The Eighth Amendment to the United States Constitution, applicable to states through the Fourteenth Amendment, prohibits the states from inflicting "cruel and unusual punishments" on those convicted of crimes. Rhodes v. Chapman, 452 U.S. 337, 344-46 (1981). This proscription against cruel and unusual punishment requires that prison officials provide inmates with adequate medical care. Estelle v. Gamble, 429 U.S. 97, 103-04 (1976). To state a claim for a violation of the right to adequate medical care, an inmate must allege: (1) a serious medical need; and (2) behavior on the part of prison officials that constitutes deliberate indifference to that need. Id. at 106.
To satisfy the first prong of the Estelle inquiry, the inmate must demonstrate that his medical needs are serious. Serious medical needs include those that have been diagnosed by a physician as requiring treatment or that are so obvious that a lay person would recognize the necessity for a doctor's attention, and those conditions which, if untreated, would result in lifelong handicap or permanent loss. Monmouth Cty. Corr. Inst. Inmates v. Lanzaro, 834 F.2d 326, 347 (3d Cir. 1987). Hepatitis C is generally a serious medical need. Hubbard v. Lanigan, No. CV 18-2055, 2018 WL 1905804, at *3 (D.N.J. Apr. 23, 2018).
The second prong requires an inmate to prove that a prison official: "(1) knows of a prisoner's need for medical treatment but intentionally refuses to provide it; (2) delays necessary medical treatment based on a non-medical reason; or (3) prevents a prisoner from receiving needed or recommended medical treatment." Parkell v. Danberg, 833 F.3d 313, 337 (3d Cir. 2016) (internal quotation omitted). "Because vicarious liability is inapplicable to ... § 1983 suits, a plaintiff must plead that each Government-official defendant, through the official's own individual actions, has violated the Constitution." Iqbal, 556 U.S. at 676. To establish deliberate indifference, a plaintiff must show that the defendant was subjectively aware of the unmet serious medical need and failed to reasonably respond to that need. Farmer v. Brennan, 511 U.S. 825, 837 (1994); Natale v. Camden Cty. Corr. Facility, 318 F.3d 575, 582 (3d Cir. 2003).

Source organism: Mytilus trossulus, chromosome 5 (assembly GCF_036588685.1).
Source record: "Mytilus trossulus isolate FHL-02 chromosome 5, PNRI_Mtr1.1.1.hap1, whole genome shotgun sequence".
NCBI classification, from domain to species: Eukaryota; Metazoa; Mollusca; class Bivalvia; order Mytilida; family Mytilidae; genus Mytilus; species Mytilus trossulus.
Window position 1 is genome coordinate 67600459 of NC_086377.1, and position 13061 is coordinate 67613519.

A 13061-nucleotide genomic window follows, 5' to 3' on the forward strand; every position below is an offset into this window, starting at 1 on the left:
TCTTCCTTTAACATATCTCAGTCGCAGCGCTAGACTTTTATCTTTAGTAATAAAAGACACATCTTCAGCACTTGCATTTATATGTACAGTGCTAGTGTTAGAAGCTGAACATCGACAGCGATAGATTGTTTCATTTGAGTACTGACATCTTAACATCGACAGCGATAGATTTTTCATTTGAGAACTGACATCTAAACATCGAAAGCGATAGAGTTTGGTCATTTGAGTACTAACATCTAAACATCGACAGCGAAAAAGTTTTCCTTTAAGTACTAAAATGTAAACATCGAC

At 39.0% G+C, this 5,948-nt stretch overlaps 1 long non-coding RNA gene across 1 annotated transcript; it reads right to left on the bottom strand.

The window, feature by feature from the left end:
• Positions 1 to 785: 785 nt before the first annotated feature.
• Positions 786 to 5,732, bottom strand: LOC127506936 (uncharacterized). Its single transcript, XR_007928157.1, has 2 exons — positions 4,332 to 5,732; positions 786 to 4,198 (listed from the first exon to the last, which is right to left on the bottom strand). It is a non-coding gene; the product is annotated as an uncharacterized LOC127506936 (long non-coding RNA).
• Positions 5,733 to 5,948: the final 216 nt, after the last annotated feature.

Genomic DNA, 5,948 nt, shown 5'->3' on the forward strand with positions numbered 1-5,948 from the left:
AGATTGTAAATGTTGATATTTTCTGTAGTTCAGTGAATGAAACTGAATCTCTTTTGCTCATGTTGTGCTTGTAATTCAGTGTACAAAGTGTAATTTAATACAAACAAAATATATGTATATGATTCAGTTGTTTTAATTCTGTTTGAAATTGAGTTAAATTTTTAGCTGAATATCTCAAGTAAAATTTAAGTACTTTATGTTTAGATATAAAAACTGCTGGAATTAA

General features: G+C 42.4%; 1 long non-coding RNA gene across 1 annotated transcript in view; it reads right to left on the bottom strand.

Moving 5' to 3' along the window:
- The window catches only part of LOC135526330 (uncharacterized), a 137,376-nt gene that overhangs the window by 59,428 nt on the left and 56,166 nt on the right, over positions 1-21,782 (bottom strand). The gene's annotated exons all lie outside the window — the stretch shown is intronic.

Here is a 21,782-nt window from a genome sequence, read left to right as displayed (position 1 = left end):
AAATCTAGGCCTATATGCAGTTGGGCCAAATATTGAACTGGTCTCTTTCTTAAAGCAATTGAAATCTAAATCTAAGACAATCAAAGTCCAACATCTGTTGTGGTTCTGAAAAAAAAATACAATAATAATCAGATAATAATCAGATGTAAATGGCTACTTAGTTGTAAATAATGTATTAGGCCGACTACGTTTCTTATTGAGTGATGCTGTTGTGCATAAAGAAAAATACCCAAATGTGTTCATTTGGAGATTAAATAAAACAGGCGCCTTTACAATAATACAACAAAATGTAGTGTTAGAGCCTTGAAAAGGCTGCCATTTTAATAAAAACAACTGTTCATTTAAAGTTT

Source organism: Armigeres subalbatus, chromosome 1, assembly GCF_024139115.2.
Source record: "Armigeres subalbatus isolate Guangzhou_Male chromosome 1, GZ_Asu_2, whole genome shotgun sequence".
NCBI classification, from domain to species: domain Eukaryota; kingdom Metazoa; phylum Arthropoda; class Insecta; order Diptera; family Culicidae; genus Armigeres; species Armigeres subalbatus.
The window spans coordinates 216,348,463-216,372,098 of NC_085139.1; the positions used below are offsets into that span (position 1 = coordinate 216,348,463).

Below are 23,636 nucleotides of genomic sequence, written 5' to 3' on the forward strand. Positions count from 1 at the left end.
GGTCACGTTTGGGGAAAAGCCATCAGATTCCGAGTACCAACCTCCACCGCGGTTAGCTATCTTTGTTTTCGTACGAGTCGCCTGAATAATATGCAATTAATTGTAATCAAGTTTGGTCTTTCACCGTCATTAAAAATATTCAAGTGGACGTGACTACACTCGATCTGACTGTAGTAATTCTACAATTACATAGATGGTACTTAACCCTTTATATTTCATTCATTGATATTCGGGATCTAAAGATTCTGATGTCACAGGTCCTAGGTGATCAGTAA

"[T]he deliberate indifference standard of Estelle does not guarantee prisoners the right to be entirely free from the cost considerations that figure in the medical-care decisions made my most non-prisoners in our society." Reynolds v. Wagner, 128 F.3d 166, 175 (3d Cir. 1997). Nonetheless, and while "administrative convenience and cost may be, in appropriate circumstances, permissible factors for correctional systems to consider in making treatment decisions, the Constitution is violated when they are considered to the exclusion of reasonable medical judgment about inmate health." Allah, 679 F. App'x at 218-20 (quoting Roe v. Elyea, 631 F.3d 843, 863 (7th Cir. 2011)).